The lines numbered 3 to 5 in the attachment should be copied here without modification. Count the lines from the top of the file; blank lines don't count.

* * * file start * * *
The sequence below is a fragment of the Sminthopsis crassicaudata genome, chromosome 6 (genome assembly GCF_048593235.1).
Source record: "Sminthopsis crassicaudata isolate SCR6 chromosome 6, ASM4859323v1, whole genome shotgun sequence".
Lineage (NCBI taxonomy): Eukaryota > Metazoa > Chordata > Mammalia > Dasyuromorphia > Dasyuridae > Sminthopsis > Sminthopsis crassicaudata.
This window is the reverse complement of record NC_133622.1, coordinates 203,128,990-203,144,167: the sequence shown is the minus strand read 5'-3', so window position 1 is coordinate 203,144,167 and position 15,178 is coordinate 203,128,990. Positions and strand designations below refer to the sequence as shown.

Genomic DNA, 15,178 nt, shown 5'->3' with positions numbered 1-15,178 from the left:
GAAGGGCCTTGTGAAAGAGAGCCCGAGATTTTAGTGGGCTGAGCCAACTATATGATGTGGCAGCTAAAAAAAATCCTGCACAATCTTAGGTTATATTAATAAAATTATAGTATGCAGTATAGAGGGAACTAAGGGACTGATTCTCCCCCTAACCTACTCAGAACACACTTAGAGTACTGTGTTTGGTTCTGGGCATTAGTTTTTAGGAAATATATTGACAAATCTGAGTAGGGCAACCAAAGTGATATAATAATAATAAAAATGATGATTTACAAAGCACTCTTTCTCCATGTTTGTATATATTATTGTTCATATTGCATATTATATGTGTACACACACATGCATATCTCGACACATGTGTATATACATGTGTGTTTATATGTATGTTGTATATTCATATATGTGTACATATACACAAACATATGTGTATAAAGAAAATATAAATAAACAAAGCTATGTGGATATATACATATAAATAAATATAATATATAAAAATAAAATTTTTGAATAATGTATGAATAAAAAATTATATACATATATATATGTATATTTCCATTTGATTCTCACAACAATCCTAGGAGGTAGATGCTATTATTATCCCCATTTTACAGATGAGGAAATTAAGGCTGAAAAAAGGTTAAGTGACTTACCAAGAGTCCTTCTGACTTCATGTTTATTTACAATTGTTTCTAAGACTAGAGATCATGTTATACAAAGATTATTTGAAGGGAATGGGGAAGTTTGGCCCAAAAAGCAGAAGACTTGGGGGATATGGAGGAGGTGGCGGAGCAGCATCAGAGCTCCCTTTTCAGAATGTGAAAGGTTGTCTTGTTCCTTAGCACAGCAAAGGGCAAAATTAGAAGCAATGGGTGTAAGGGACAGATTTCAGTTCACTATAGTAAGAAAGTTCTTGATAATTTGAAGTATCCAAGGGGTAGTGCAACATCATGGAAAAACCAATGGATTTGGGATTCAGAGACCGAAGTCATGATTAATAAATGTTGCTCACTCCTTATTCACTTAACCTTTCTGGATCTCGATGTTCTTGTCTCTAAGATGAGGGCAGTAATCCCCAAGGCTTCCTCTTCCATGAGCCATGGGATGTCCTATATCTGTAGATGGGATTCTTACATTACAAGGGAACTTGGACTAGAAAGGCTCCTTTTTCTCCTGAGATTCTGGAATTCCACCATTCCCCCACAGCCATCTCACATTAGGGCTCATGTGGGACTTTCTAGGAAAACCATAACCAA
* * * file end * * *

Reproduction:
Lineage (NCBI taxonomy): Eukaryota > Metazoa > Chordata > Mammalia > Dasyuromorphia > Dasyuridae > Sminthopsis > Sminthopsis crassicaudata.
This window is the reverse complement of record NC_133622.1, coordinates 203,128,990-203,144,167: the sequence shown is the minus strand read 5'-3', so window position 1 is coordinate 203,144,167 and position 15,178 is coordinate 203,128,990. Positions and strand designations below refer to the sequence as shown.

Genomic DNA, 15,178 nt, shown 5'->3' with positions numbered 1-15,178 from the left: